School Meals Continue to Connect With Virtual Learners
Despite the challenges of COVID, school nutrition professionals continue to strengthen cafeteria-community connections.
Despite the challenges of COVID, school nutrition professionals continue to strengthen cafeteria-community connections.
We have reached the one-year anniversary of the COVID-19 pandemic’s takeoff in the United States. This milestone marks two most-unusual school years that have featured extended school closures, shifting learning models, and continual vigilance and concern about outbreaks of the virus in schools. Through it all, there has been at least one constant: school nutrition professionals providing meals to children and their families.
Nearly every school district in the country has offered parents some type of remote learning option, even if schools are open. Many districts have been in an all-virtual mode throughout the entire 2020-2021 school year, and some have taken a hybrid approach. School meal operations have adapted for classroom service, and even curbside meal distribution systems have become almost routine. The real challenge, say school nutrition professionals, is reproducing the signature connections students and families made in school cafeteria settings—without the cafeteria.
From nutrition lessons and new food samplings to school garden activities and take-your-parent-to-lunch-day events, school cafeteria teams regularly deliver nourishment that’s more than a meal. Despite the challenges presented by the pandemic, they continue to discover new and inventive ways to maintain and even strengthen cafeteria-community connections.
Olivia Hardley had less than a full year of experience as a FoodCorps service member at Rio School District in Oxnard, Calif., before the world turned upside down. Initially serving mostly at two school sites, Hardley made her own pivot when schools closed to in-person learning. Today, she’s teaching nutrition lessons, hosting taste tests and facilitating farm-to-school projects—but now she’s reaching her audience via meal kits, YouTube and Zoom.
Hardley’s supervisor, partner, and chief cheerleader is Lacey Piper, MS, RD, Rio Child Nutrition Director, who had her own pivots to manage: she returned from parental leave in the middle of the pandemic to a school without students onsite, and a service model that provided a week’s worth of meals to anyone under 18. With meal bundles provided once a week, Piper facilitated a shift from individually wrapped portions to bulk items, especially for fresh produce from local farms. This allowed the school nutrition team to continue showcasing a Harvest of the Month program developed in collaboration with other school nutrition directors and nutrition educators in the area.
“Pre-COVID, we’d feature a designated fruit or vegetable every Thursday on our salad bars,” says Piper. “Every third Thursday, we’d offer a specialty salad featuring that product and provide the recipe on our website for parents.”
At the very beginning of the new school year, Hardley hit the ground running with a Tomato Crunch Salad meal kit featuring tomatoes, the September Harvest of the Month item. The kit was included in meal bundles provided to families. It featured key ingredients along with a recipe card and a link to a YouTube video of Hardley demonstrating recipe preparation. In October, the Harvest of the Month recipe kit featured a bagel, a packet of marinara sauce, cheese, and bell peppers for a Bell Pepper Bagel Pizza. In November, persimmons were center stage, bundled with Granny Smith apples, lime, and mint for a refreshing Perfect Persimmon Salad.
Hardley and Piper admit to some early discouragement with the lack of feedback and response from their remote audience. They could track viewers of the recipe demos on YouTube, but an initial survey that was sent home about the Tomato Crunch Salad kit didn’t earn a single response. But patience and persistence pay off—and so does leveling up.
With a number of repeat participants, Hardley is pleased to see “some kids who literally have no kitchen experience whatsoever” gain more comfort with their nascent skills.
Before the pandemic, an onsite family cooking night program had been in the early stages of development. By fall, Hardley and Piper decided they could go forward, tweaking the plan by relying on Zoom. Fortunate to have access to a teaching kitchen at one school, along with the expertise of a district videographer who provides the camera equipment and lighting, Virtual Cook Nights were a go, with the first event, a Root Fruit Slaw, scheduled in December.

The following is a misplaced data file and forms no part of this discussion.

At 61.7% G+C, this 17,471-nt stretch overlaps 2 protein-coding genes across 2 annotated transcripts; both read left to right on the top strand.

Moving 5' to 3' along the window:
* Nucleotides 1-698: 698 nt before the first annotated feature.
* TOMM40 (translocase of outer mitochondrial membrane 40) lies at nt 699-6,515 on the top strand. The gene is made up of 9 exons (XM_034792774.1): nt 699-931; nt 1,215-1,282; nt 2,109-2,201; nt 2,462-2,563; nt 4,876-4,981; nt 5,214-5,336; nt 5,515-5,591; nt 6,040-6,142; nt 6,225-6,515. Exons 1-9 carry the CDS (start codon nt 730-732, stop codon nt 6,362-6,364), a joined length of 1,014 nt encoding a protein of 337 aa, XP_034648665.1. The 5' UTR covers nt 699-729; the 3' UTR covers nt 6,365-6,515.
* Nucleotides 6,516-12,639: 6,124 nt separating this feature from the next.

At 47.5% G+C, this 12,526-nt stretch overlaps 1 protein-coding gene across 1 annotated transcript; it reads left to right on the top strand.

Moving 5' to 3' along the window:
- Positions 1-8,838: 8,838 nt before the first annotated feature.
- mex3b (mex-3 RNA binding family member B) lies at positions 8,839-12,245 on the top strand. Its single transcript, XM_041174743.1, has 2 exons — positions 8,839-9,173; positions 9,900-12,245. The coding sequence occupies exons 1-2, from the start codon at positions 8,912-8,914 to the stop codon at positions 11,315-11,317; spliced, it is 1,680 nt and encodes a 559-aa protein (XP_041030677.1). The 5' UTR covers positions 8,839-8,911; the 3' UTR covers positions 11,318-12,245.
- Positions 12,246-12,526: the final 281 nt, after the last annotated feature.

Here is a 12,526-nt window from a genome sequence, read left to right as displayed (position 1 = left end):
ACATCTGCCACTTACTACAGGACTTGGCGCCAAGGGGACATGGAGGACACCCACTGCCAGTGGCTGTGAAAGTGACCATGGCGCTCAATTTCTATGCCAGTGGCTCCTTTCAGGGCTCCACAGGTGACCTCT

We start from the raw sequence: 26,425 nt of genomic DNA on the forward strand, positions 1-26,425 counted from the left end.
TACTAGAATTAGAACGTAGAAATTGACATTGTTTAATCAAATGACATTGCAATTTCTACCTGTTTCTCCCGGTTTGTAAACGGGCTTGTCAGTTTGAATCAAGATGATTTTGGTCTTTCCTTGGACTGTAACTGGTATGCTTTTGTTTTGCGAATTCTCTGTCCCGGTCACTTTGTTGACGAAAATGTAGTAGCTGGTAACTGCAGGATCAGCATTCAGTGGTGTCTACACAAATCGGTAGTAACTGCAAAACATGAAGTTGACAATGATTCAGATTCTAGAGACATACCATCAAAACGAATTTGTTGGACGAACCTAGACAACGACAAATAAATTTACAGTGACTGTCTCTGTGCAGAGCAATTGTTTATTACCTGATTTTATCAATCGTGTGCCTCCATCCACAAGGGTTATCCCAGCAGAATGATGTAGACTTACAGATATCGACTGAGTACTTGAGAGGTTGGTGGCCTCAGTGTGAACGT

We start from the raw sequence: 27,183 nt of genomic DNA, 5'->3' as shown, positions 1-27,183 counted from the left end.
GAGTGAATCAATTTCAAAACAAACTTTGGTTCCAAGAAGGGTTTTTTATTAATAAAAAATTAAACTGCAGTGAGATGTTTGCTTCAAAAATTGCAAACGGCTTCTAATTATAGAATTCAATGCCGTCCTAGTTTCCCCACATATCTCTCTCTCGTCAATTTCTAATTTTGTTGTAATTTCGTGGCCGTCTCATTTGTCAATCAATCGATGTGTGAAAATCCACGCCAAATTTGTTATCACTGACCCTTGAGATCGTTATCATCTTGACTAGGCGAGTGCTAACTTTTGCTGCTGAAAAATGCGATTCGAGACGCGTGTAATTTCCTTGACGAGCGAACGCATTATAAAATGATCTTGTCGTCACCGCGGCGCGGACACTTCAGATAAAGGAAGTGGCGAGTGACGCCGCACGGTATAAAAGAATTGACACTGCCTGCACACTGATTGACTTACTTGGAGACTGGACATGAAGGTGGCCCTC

For the inaugural class, Hardley and Piper requested advance sign-up and had 80 responses. Twenty-eight participants showed up on screen and stayed until the end. “We learned a lot in that first class,” says Hardley, citing WiFi dead spots in certain parts of the kitchen and her struggle to balance looking at the camera with watching her students on the monitor. She and Piper laugh, reminiscing about one awkward moment when Piper tried to silently signal to Hardley the need to address one student who was showing unsafe knife skills, but Piper’s protective mask impeded any lip reading.
With experience (and improved WiFi), the second event in January, featuring a Kale Caesar Salad, was smoother and even more successful. Hardley encourages student and parent participation, pausing to encourage questions and comments live and through the chat function. She highlights students with model dishes as additional “panelists” on Zoom. With a number of repeat participants, Hardley is pleased to see “some kids who literally have no kitchen experience whatsoever” gain more comfort with their nascent skills.
The Rio School District pair hope to continue to offer monthly Cook Night events after the pandemic comes to an end, but they acknowledge that it will take new funding. Approved to feed the community through June 30, Piper can send home the bulk ingredients for the Harvest of the Month program for free. But that likely will change when districts return to conventional cafeteria meal service.
For now, the team is buoyed by the positive responses to their creative outreach, summed up in this welcome interruption to January’s class, when one young chef said, “Miss Olivia, can I tell you something? I never eat salad, but I’m going to eat this one!”
[callout] View all of Hardley’s nutrition videos on YouTube. [/callout]
Many parents managing the unique challenges of homeschooling their children during pandemic lockdowns are extraordinarily grateful for the school meals and meal kits sent home. These meals provide their children with another familiar touchstone with the school community, can ease the strain on family budgets, and also help to relieve some of the meal planning and preparation pressures on parents and caregivers. Recognizing that this is a gift that they can provide to frazzled families, the Food and Nutrition Services team in Georgia’s Cobb County School District developed a Family Dinner takeout program.